The next generation XC90 will be built at Volvo Cars’ new manufacturing plant in Berkeley County, South Carolina beginning in 2021. The announcement brings Volvo’s total U.S. investment in manufacturing to just over 1.1 billion.
“The continued expansion of our plant in South Carolina is another significant commitment to the US market,” said Håkan Samuelsson, President and Chief Executive, Volvo Cars. “The plant in Charleston will serve both the U.S. and international markets and forms a strong foundation for our future growth in the U.S. and globally.”
In the fall of 2018, S60 production will begin at Volvo’s new South Carolina facility. To support production, 2,000 new employees are being hired but with plans to build the XC90 in South Carolina, another 1,900 jobs are expected. Volvo says the full economic impact will be much greater once the plant is fully operational and the “job multiplier” effect is accounted for.
Volvo’s manufacturing strategy is based on a “build where you sell” approach. Concerning the XC90, the U.S. is the largest market for the SUV, although a considerable number of units will be exported from the Port of Charleston. Total U.S. production capacity at the plant will rise to 150,000 vehicles annually Volvo predicts.
Prior to the XC90’s arrival, some felt Volvo’s presence in the U.S. was lackluster. When the XC90 arrived for Volvo retailers and dealer principals in 2015, it was often met with open arms and seen as something that could revive the brand for American buyers. Indeed it proved to be that, winning a number of awards and jumping U.S. sales from a low of 56,000 units in 2014 to almost 83,000 in 2016.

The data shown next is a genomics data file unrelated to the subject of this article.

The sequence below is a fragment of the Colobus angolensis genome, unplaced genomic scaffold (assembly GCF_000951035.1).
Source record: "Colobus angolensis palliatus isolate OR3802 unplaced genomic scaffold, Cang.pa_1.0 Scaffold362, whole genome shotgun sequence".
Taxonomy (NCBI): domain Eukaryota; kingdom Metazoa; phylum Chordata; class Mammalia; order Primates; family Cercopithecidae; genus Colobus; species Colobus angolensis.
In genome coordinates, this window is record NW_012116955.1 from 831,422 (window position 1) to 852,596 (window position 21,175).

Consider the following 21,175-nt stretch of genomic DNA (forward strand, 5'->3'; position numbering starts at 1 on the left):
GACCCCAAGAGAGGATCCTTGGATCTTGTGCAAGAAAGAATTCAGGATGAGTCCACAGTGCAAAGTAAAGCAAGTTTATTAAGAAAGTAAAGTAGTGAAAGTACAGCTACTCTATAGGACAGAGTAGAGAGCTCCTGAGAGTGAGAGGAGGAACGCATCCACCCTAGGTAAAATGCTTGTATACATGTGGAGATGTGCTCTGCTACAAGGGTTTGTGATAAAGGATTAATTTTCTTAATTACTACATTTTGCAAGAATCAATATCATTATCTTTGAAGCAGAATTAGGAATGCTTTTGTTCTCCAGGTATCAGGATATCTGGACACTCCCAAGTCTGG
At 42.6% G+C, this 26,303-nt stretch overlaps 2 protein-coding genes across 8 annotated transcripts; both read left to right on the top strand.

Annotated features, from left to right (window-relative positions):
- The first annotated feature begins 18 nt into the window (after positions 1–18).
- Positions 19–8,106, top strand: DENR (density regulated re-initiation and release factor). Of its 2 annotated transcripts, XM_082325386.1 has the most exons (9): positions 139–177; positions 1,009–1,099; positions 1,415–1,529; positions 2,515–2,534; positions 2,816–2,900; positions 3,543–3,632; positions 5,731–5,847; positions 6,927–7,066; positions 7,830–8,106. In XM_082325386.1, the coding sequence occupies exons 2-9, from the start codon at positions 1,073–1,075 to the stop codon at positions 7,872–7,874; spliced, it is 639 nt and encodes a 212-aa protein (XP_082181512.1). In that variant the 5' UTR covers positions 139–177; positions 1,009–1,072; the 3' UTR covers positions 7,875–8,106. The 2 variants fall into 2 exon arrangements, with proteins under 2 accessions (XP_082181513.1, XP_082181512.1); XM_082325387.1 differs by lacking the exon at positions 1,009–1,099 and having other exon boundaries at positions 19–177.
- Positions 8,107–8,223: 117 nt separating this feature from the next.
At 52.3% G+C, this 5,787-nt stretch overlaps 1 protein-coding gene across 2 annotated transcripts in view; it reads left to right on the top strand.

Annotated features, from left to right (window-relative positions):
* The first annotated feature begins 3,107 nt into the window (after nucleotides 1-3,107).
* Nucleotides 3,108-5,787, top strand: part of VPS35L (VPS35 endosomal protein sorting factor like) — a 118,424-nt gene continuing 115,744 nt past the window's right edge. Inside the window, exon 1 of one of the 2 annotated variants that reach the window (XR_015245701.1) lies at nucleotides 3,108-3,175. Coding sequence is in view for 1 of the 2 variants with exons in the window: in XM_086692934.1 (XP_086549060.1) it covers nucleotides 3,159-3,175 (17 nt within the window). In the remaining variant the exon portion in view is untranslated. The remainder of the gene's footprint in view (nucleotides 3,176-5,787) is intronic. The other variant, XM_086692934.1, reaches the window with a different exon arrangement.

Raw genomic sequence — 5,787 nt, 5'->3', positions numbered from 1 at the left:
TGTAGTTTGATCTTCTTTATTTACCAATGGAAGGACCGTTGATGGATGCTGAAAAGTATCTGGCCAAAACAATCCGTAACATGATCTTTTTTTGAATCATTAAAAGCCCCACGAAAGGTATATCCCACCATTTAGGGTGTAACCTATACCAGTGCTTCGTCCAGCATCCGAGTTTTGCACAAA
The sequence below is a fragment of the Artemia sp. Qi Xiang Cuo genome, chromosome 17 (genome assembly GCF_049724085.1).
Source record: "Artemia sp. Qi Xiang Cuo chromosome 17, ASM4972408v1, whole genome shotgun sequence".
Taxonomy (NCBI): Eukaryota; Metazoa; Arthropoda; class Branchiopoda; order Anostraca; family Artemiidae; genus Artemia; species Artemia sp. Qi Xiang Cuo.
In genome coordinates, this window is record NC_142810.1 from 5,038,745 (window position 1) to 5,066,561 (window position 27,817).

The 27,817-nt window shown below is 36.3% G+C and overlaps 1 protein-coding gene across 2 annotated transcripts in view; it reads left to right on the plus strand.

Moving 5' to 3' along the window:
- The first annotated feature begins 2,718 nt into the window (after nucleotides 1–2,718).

In addition to the Charleston plant, Volvo is planning a neighboring office campus to house up to 300 staff from R&D, purchasing, quality, and the regional sales team. Volvo Cars announced in May 2015 – just as the XC90 was hitting the U.S. – that its first ever manufacturing plant here would be located just outside Charleston, South Carolina. Volvo cited direct access to international ports and infrastructure, a well-trained labor force, an attractive investment environment, and experience in the high tech manufacturing sector as the primary reasons to come to South Carolina.
“We’re excited to add a second car to our first American factory in South Carolina and we continue to be impressed by the entrepreneurial spirit in South Carolina,” said Lex Kerssemakers, President and CEO of Volvo Car USA. “Our business in the U.S. has been undergoing a transformation over the past two years and this is an important next step for our development here.”
Carl Anthony is Managing Editor of Automoblog and resides in Detroit, Michigan.